Logika - Example 03 - Divide by Zero Error

Logika flags the divide-by-zero show above with a red error marker, and clicking on the marker indicates the error in the Output pane.

Logika - Example 03 - Assertion Holds

Clicking on the lightning bolt shows the sequent that Logika uses to try to prove the absence of the run-time exception, i.e., given the facts that have been accumulated so far, can it be proven that divisor argument is non-zero.

** Possible Exercise: load the motivation-09.sc example (which fixes the divide by zero error) and click through margin annotations **.

Representing Unknown Values

Up to this point, we have only used Logika to examine facts about immutable variables whose values can be completely determined or can be stated in terms of the values of other variables or mathematical expressions. Often our programs have variables that, at least at some points of the program, we don’t know anything about. From Logika’s point of view “don’t know anything about” means that Logika doesn’t have any constraints (either immediate facts or derived facts) on the variable. For example, at the end of the program fragment below,

val m: Z = randomInt()
val n: Z = randomInt()
val z: Z = m + n

we know something about z (expressed in terms of the values of m and n). However, we don’t know anything about the values of m and n: because their values are random – they are completely unconstrained.

Logika - Random Representation

Clicking on the lightbulb at Line 9 shows the facts that Logika knows immediately before the assignment to y. The facts for m and ’n’ illustrate that Logika uses a special marker to represent values returned from its random functions. For m, the At[Z](".random", 0) represents the value returned by the zero’th occurence of random within the current program/method, whereas At[Z](".random", 1) represents the value returned by the first occurence. Note that we wouldn’t have sufficient information if just used a single marker [Z](".random") for all calls to random. We need to keep track of the fact that the random value generated for m is not the same as the random value generated for n. Using a single marker would cause Logika to treat the values for m and ‘n as being identical.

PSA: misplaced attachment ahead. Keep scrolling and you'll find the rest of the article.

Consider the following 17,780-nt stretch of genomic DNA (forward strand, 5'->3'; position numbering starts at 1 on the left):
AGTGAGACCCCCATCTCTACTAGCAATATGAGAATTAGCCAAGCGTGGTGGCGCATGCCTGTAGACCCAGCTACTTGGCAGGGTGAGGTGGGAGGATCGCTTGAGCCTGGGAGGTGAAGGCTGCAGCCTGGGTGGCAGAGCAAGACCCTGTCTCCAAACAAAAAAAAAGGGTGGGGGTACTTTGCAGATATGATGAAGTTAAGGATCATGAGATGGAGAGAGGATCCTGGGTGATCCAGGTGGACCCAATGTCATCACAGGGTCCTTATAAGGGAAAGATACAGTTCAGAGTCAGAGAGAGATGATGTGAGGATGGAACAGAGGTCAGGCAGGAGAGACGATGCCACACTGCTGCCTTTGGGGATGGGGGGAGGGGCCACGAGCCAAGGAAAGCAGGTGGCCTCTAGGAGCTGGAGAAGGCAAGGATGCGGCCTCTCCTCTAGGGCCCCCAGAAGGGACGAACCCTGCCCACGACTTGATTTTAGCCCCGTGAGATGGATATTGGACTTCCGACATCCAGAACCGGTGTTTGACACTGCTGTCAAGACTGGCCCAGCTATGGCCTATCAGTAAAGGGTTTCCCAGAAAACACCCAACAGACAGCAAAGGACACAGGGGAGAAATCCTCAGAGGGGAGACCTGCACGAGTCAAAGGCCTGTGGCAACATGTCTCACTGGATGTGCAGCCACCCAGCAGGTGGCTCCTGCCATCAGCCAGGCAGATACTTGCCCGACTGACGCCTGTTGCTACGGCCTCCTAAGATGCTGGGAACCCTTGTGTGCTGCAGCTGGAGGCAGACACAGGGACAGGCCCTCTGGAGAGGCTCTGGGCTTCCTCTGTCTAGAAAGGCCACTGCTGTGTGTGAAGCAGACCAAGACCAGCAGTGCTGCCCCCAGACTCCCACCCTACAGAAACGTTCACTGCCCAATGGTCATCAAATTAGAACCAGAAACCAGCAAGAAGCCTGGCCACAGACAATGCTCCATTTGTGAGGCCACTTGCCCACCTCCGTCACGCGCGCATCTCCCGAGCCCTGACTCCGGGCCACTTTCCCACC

These markers are the user-facing representation of just one of several kinds of “symbolic values” (also called “logic variables”) that Logika uses for automated program reasoning. The common concept that each of these different symbolic values share is that they each represent an arbitrary (unconstrained) value to which constraints can be applied.

Checking Explicit Deductions in Logika’s Proof Language

We previously illustrated how we can manually reason about programs by recording facts about the execution in comments. Below is a fragment of our previously considered example.

val m: Z = randomInt()
val n: Z = randomInt()
val z: Z = m + n
// deduce z == m + n
val y: Z = z - n
// deduce y == z - n
// deduce y == (m + n) - n
// deduce y == m